The room type? Whether staying in the smallest category Studio 70 (denoting its size in square meters), or the Upper Suites, each room has deep pile-wool carpets lying on top of wide-plank oak floors, giving each room a residential quality. Clearly when Swire Group, the owner of the hotel as well as Hong Kong’s flag carrier Cathay Pacific, built the hotel, the instruction to architect André Fu was to raise the bar on what was then viewed as the ne plus ultra of luxury. There is not an inch of sheetrock in sight, as walls are covered either in silk wallpaper or blond wood. Furniture, while clearly designed for consistency and sturdiness rather than character, is nevertheless supremely comfortable.
Bolthole, palatial or something in-between? While the hotel only has four room categories, each are large enough to make you feel like a Bonfire of the Vanities “Master of the Universe.”
Room with view? All the rooms offer mesmerizing scenes of Hong Kong’s frenetic urban life—be it glimpses of your neighbors in the towers that frame the hills behind the hotel, or the sight of junks, tankers, ferries and pleasure boats battling for precious navigational space in the harbor.
Tub, towels, and toiletries? Oh, those tubs. Soaking in an enormous stone-clad tub overlooking the cityscape unfolding below you is a must. The hotel kindly reminds you to be aware that your neighbors might see you in all your glory if the bathroom lights are on. But really, isn’t the purpose of that helpful sign just a dare? The toiletries from Ren are perfectly fine, and they do have a helpful little amenity bag that could come in handy if you’re forced to fly home in the back of the bus.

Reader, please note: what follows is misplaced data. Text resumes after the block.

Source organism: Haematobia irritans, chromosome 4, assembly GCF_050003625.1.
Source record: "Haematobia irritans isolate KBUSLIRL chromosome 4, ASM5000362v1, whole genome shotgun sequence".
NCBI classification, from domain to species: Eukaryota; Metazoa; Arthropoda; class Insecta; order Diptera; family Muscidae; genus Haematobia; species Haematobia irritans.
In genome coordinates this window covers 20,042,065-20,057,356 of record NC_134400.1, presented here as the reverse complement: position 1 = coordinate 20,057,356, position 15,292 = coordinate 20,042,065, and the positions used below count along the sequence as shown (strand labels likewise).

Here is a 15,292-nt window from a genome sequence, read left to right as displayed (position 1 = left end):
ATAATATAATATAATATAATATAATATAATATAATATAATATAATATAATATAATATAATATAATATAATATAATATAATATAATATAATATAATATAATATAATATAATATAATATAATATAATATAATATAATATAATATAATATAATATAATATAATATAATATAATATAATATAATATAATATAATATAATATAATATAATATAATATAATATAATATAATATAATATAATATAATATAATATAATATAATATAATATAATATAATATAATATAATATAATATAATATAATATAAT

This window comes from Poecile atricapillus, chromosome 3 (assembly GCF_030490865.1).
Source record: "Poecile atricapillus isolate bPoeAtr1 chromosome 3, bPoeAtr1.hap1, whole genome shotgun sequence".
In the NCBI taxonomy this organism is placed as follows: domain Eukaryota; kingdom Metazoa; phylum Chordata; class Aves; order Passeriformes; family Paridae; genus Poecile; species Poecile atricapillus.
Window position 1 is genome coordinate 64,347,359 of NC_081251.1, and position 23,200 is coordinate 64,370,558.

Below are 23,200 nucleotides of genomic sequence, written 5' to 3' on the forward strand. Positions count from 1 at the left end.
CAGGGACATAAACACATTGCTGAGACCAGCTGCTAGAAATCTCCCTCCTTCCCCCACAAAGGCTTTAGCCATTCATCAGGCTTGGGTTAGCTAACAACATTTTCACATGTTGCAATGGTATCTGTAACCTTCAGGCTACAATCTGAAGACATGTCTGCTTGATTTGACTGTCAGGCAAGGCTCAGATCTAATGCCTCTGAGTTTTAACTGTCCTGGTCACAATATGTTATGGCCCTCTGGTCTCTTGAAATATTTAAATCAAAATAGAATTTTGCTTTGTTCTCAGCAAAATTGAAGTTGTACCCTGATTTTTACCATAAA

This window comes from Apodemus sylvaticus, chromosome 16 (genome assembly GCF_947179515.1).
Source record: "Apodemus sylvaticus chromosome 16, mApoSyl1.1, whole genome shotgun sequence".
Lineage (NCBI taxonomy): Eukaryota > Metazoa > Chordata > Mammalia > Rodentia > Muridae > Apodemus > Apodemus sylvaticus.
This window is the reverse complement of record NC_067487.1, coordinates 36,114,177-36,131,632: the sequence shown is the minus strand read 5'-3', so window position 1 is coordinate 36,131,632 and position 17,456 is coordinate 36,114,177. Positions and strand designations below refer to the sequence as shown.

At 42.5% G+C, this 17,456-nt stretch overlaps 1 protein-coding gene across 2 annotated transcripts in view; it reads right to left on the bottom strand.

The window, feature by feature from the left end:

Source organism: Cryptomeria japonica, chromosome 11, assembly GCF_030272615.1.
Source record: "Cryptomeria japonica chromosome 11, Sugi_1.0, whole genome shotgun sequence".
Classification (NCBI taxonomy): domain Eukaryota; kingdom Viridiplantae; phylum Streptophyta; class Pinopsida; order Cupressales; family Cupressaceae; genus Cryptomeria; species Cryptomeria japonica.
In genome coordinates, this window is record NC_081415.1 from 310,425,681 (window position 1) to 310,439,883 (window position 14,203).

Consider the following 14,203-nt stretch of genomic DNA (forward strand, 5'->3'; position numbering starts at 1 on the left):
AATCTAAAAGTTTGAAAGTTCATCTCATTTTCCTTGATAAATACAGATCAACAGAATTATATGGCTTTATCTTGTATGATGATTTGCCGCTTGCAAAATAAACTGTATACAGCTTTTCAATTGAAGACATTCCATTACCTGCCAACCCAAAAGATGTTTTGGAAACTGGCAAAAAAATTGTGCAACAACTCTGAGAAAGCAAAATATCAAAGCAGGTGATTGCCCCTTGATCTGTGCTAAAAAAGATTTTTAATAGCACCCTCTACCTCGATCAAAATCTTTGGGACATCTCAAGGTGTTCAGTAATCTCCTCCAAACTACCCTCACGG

If you could, what would you steal? One of the arrival amenities in the room was a heavenly scented candle. It now has pride of place on my mantel at home, and stands as a pleasant olfactory reminder from the hotel to book my next trip to Hong Kong. (I hope they meant for me to take it home!)
The turndown touches? Astute housekeeping noticed perpetually smudged eyeglasses, and kindly placed a microfiber cleaning cloth and spray bottle next to them on the bedside table.
Room for improvement? The street-level arrival lobby could benefit from some more layering and residential touches.
Lobby, Bar & Amenities
How was the restaurant? The aforementioned braised-beef short ribs are reason enough to eat at the restaurant. But the stunning vistas, both outside of the city’s skyline and harbor, and inside of Hong Kong’s social elite hobnobbing from table to table, makes every evening feel like the party has simply moved on from the old Café Gray in New York to its new highrise perch.
The bar? While the bar is located in the restaurant itself, it is often occupied by diners who couldn’t otherwise land a coveted table. Assuming you can squeeze your way in, the bartenders have a strong repertoire of local cocktail specials as well as a fantastic selection of scotches, and Yvonne Cheung’s legendary wine list.
Room service? While Hong Kong is a city that offers an endless variety of dining options, there is something quite decadent about starting your day having the table in your room set with crisp linens, domed cloches, astonishing views, and a strong coffee.
The breakfast? The restaurant has become a bit of a “power breakfast” destination, with the food options tending more towards Western dining choices than Chinese specialties.
Salon, spa and treatments: There is no spa, but the hotel can arrange in-room treatments. The Friday to Sunday morning yoga and conditioning classes on the sixth-floor lawn are led by local and visiting yogis.
Be warned about: Other than the Pacific Place mall, the area around the hotel is not particularly pedestrian-friendly. You are a short walk from Hong Kong park, but will need a taxi to get to Sheung Wan, Wan Chai, or Causeway Bay.
—Marc Blazer is the co-founder of PRIOR.